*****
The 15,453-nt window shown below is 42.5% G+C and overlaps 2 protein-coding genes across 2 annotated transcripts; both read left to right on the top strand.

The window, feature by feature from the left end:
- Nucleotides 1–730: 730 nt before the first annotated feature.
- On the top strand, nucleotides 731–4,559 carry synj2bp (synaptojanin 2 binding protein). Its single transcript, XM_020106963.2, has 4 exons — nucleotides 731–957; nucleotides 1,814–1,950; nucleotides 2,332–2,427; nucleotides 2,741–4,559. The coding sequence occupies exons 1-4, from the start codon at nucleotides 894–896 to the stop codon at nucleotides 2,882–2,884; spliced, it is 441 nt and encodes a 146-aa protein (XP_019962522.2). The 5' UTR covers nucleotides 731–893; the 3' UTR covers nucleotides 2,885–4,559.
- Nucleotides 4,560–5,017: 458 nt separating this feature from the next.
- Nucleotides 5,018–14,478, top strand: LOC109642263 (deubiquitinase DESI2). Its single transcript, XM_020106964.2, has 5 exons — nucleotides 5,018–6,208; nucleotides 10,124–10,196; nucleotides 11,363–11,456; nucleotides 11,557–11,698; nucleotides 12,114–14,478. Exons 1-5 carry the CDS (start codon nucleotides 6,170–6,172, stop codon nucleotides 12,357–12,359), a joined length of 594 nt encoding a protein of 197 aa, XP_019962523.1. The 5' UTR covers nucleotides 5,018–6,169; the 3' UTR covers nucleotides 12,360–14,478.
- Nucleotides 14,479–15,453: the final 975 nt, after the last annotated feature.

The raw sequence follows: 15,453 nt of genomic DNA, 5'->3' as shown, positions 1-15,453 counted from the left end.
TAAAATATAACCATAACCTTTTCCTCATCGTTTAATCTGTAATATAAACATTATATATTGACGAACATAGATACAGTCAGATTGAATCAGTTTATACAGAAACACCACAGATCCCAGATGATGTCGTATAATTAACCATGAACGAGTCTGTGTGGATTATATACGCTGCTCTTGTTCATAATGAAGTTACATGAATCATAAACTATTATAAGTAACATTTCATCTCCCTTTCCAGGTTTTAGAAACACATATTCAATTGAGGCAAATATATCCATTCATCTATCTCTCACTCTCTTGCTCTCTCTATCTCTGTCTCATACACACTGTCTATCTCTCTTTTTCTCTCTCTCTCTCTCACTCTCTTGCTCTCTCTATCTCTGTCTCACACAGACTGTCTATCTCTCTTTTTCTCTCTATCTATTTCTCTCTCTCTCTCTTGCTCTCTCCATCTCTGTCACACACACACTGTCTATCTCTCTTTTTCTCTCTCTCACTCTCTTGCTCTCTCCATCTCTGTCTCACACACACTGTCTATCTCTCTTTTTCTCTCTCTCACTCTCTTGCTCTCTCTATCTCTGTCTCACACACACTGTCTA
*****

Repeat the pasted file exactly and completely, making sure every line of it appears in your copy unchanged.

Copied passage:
The 15,453-nt window shown below is 42.5% G+C and overlaps 2 protein-coding genes across 2 annotated transcripts; both read left to right on the top strand.

The window, feature by feature from the left end:
- Nucleotides 1–730: 730 nt before the first annotated feature.
- On the top strand, nucleotides 731–4,559 carry synj2bp (synaptojanin 2 binding protein). Its single transcript, XM_020106963.2, has 4 exons — nucleotides 731–957; nucleotides 1,814–1,950; nucleotides 2,332–2,427; nucleotides 2,741–4,559. The coding sequence occupies exons 1-4, from the start codon at nucleotides 894–896 to the stop codon at nucleotides 2,882–2,884; spliced, it is 441 nt and encodes a 146-aa protein (XP_019962522.2). The 5' UTR covers nucleotides 731–893; the 3' UTR covers nucleotides 2,885–4,559.
- Nucleotides 4,560–5,017: 458 nt separating this feature from the next.
- Nucleotides 5,018–14,478, top strand: LOC109642263 (deubiquitinase DESI2). Its single transcript, XM_020106964.2, has 5 exons — nucleotides 5,018–6,208; nucleotides 10,124–10,196; nucleotides 11,363–11,456; nucleotides 11,557–11,698; nucleotides 12,114–14,478. Exons 1-5 carry the CDS (start codon nucleotides 6,170–6,172, stop codon nucleotides 12,357–12,359), a joined length of 594 nt encoding a protein of 197 aa, XP_019962523.1. The 5' UTR covers nucleotides 5,018–6,169; the 3' UTR covers nucleotides 12,360–14,478.
- Nucleotides 14,479–15,453: the final 975 nt, after the last annotated feature.

The raw sequence follows: 15,453 nt of genomic DNA, 5'->3' as shown, positions 1-15,453 counted from the left end.
TAAAATATAACCATAACCTTTTCCTCATCGTTTAATCTGTAATATAAACATTATATATTGACGAACATAGATACAGTCAGATTGAATCAGTTTATACAGAAACACCACAGATCCCAGATGATGTCGTATAATTAACCATGAACGAGTCTGTGTGGATTATATACGCTGCTCTTGTTCATAATGAAGTTACATGAATCATAAACTATTATAAGTAACATTTCATCTCCCTTTCCAGGTTTTAGAAACACATATTCAATTGAGGCAAATATATCCATTCATCTATCTCTCACTCTCTTGCTCTCTCTATCTCTGTCTCATACACACTGTCTATCTCTCTTTTTCTCTCTCTCTCTCTCACTCTCTTGCTCTCTCTATCTCTGTCTCACACAGACTGTCTATCTCTCTTTTTCTCTCTATCTATTTCTCTCTCTCTCTCTTGCTCTCTCCATCTCTGTCACACACACACTGTCTATCTCTCTTTTTCTCTCTCTCACTCTCTTGCTCTCTCCATCTCTGTCTCACACACACTGTCTATCTCTCTTTTTCTCTCTCTCACTCTCTTGCTCTCTCTATCTCTGTCTCACACACACTGTCTA